31 October 2019

Project sustainablySMART comes to a close


Final reports to be found in the Horizon 2020 project database, including the publishable summary report, deliverables and further bibliographic data.

Fairphone 3 inside out (photos by MediaCPhotoworks)
Fairphone 3 inside out (photos by MediaCPhotoworks)

27 August 2019

Fairphone 3 launch


Today Fairphone released its 3rd smartphone model at a launch event in Berlin. The Fairphone 3 – again - features a high level of modularity. Users are encouraged to repair the device and to exchange broken modules, if really needed. This time the display is fixed with screws, the battery is easily replaceable. Fairphone goes a step beyond “conflict free“ as the gold is fairtrade certified. Pogo pin contacts are still used to connect the display to the mainboard, but all other board-to-board connectors are pluggable designs, with much less gold and printed circuit board footprint compared to the Fairphone 2 design. As such, the environmental footprint is expected to be lower, and the positive effect of lifetime extension is likely to be higher. Modularity lessons learnt, as it seems. The Fairphone 3 was designed and engineered in parallel to the sustainablySMART project. Project findings inspired the design approach. Read more about the Fairphone 3 in this LinkedIn blog and on Fairphone’s website


20 August 2019

Ready for testing: D4R tablet final assembly


The first few D4R tablets just have been readily assembled by MicroPro in Dublin. Units are on their way to Grant4Com in Finland for CE testing. From September onwards consumers and businesses will have a chance to test devices. Tablets will make their way to the PLATE conference in Berlin, to Austria, Finland, Poland and the United Kingdom.

Tantalum capacitors recovered by the ADIR process
Tantalum capacitors recovered by the ADIR process

17 May 2019

The future of smartphone disassembly


Sophisticated dismantling technologies potentially lead to better recovery of some crucial raw materials. Two Horizon 2020 projects, ADIR (“Next generation urban mining - Automated disassembly, separation and recovery of valuable materials from electronic equipment”) and sustainablySMART, tackle the challenge to separate target components containing metals of high interest. These are among others tantalum, cobalt, rare earth elements, tungsten, which are by now largely lost in traditional metallurgical recycling processes.


On May 17th, 2019, the ADIR demonstrator of an automated disassembly technology was presented publicly at the company site of H.C. Starck Niobium and Tantalum GmbH and Electrocycling GmbH in Goslar, Germany. The project’s concept builds on 2D image processing and 3D real-time laser measurement including material identification. Through laser processing components such as tantalum capacitors and SAW filters can selectively be desoldered or cut off of a printed circuit board to gain sorting fractions containing high amounts of valuable materials. Robotic handling and pulsed power technology enable the fragmentation of bare PCBs from mobile phones into components e.g. vibration alerts and loudspeakers. The ADIR demonstrator yields from 1 kg Server-PCBs an output of approx. 4.5 g Tantalum capacitors whereas an input of 1 kg mobile phones results in approx. 38 g Tantalum capacitors.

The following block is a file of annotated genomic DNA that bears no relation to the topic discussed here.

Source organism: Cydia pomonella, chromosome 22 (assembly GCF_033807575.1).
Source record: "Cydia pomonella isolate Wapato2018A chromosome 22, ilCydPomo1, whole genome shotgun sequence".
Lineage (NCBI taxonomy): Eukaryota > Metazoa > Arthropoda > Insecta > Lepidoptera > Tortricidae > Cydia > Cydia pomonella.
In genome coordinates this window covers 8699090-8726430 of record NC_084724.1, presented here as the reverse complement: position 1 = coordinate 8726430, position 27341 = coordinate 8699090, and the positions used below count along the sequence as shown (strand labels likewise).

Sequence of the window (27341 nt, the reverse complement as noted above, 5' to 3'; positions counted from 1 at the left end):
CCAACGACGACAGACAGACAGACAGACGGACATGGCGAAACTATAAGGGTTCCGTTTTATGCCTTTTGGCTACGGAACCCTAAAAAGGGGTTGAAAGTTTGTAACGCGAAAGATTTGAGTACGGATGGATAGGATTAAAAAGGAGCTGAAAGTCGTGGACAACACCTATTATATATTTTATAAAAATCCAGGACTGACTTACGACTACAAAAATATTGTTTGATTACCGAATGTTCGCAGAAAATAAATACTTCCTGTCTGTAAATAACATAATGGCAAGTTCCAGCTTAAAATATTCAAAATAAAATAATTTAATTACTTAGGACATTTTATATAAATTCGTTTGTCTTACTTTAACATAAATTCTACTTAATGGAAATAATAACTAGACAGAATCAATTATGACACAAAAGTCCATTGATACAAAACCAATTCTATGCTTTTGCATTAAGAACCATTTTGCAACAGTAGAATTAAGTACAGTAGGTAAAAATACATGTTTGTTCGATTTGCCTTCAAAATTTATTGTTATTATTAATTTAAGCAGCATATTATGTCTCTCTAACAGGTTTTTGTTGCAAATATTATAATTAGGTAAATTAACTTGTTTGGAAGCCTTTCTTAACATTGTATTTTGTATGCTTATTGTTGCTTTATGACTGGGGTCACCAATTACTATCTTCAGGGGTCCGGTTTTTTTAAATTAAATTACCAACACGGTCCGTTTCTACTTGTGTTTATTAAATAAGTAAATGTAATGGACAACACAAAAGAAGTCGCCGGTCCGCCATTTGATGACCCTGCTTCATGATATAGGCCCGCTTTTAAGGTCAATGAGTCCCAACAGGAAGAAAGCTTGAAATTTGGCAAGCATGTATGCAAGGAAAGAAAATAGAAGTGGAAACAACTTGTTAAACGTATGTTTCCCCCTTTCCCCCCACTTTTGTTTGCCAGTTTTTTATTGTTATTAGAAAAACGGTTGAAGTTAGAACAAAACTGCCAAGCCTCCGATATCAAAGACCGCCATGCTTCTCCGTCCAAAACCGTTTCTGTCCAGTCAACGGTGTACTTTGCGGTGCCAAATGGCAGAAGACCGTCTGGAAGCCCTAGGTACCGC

ADIR laser desoldering process
ADIR laser desoldering process

Whereas the ADIR project targets solely on material recycling sustainablySMART focusses on component reuse and device remanufacturing. For sustainablySMART tantalum capacitors, vibration motors, and loudspeakers are only a “by-catch” on the way to extract in a largely non-destructive way reusable parts and components. As such, ADIR features a high-throughput process and sustainablySMART with ist collaborative robot approach a more gentle handling of devices. 

Handling of PCBs in the ADIR demonstrator line
Handling of PCBs in the ADIR demonstrator line

Not surprisingly under these conditions, ADIR demonstrated disassembly processes on the example of some legendary Nokia mobile phones, whereas sustainablySMART has more recent smartphones in the focus. ADIR and sustainablySMART consequently target different age segments of the mobile phone market and have to be

understood as complementary approaches.


An update of the recovery potential of tantalum, tungsten and neodymium from Smartphones will be presented at the Going Green - EcoDesign 2019 Symposium.


The project ADIR is funded under H2020 topic SPIRE-07-2015 - Recovery Technologies for metals and other minerals and coordinated by Fraunhofer ILT.

MRS panel discussion
MRS panel discussion

24 April 2019

sustainablySMART touches base with the materials research community


Twice a year the materials research community convenes in the US to present and discuss latest findings in materials research. Sustainability is among the focus topics this year, including a symposium “Materials Selection and Design—A Tool to Enable Sustainable Materials Development and a Reduced Materials Footprint”, pulled together by Carol Handwerker (Purdue University), William Olson (ASM International), Alan Rae (Incubatorworks), and  Julie Schoenung (University of California, Irvine).